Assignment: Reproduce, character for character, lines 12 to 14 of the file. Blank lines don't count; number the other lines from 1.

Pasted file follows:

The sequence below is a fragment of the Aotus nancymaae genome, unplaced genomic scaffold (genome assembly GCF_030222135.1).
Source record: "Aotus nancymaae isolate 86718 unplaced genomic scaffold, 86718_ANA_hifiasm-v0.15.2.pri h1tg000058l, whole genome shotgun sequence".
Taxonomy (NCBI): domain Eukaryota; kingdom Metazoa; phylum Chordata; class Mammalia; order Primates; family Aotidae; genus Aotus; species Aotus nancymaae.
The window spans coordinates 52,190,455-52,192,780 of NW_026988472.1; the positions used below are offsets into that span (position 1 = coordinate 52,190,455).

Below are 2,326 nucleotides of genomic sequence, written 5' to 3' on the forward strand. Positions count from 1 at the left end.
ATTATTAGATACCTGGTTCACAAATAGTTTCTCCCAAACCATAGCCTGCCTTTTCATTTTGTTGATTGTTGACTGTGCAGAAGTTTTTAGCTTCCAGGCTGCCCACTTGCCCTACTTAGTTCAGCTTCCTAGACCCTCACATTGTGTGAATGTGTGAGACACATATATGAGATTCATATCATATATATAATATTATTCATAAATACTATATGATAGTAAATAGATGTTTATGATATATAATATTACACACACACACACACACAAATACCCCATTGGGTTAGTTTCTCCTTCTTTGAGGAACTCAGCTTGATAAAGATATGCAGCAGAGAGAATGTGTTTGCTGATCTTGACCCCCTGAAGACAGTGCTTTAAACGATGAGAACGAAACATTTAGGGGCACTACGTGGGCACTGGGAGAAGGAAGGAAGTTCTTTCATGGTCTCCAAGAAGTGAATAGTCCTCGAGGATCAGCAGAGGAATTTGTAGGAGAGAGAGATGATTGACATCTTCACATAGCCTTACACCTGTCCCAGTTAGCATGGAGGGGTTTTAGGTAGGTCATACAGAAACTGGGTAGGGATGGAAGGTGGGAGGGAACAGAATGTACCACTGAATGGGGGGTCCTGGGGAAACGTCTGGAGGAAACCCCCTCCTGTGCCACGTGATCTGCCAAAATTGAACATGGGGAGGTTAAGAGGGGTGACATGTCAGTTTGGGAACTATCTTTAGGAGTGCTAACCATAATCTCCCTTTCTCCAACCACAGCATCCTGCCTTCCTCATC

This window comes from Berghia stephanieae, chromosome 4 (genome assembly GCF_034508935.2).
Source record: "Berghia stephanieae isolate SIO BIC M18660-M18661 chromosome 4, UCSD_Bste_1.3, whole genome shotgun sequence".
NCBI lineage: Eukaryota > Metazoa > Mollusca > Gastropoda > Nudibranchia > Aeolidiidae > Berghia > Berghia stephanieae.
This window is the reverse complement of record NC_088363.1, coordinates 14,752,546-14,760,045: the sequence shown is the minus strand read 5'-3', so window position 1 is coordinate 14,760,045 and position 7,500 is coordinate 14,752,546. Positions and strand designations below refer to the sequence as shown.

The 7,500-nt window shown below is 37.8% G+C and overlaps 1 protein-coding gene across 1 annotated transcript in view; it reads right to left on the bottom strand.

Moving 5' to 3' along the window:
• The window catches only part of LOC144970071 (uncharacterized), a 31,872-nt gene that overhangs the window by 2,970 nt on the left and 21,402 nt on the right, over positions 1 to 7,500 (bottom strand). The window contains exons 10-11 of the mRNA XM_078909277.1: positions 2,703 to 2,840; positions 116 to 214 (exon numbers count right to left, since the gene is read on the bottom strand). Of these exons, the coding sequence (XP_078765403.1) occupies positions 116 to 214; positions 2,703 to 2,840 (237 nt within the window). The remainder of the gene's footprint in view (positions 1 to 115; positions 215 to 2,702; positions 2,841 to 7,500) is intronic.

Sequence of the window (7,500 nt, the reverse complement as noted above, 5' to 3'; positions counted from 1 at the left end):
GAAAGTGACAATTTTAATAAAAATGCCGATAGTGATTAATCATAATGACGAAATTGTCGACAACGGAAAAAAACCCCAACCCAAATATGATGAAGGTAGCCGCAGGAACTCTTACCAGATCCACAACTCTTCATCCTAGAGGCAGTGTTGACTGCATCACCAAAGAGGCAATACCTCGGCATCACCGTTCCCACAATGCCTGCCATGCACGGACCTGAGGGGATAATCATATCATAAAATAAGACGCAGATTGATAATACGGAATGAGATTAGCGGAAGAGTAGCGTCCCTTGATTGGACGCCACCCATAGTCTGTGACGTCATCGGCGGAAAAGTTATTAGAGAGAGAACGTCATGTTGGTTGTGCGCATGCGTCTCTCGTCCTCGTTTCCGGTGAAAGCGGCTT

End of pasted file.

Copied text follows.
Moving 5' to 3' along the window:
• The window catches only part of LOC144970071 (uncharacterized), a 31,872-nt gene that overhangs the window by 2,970 nt on the left and 21,402 nt on the right, over positions 1 to 7,500 (bottom strand). The window contains exons 10-11 of the mRNA XM_078909277.1: positions 2,703 to 2,840; positions 116 to 214 (exon numbers count right to left, since the gene is read on the bottom strand). Of these exons, the coding sequence (XP_078765403.1) occupies positions 116 to 214; positions 2,703 to 2,840 (237 nt within the window). The remainder of the gene's footprint in view (positions 1 to 115; positions 215 to 2,702; positions 2,841 to 7,500) is intronic.

Sequence of the window (7,500 nt, the reverse complement as noted above, 5' to 3'; positions counted from 1 at the left end):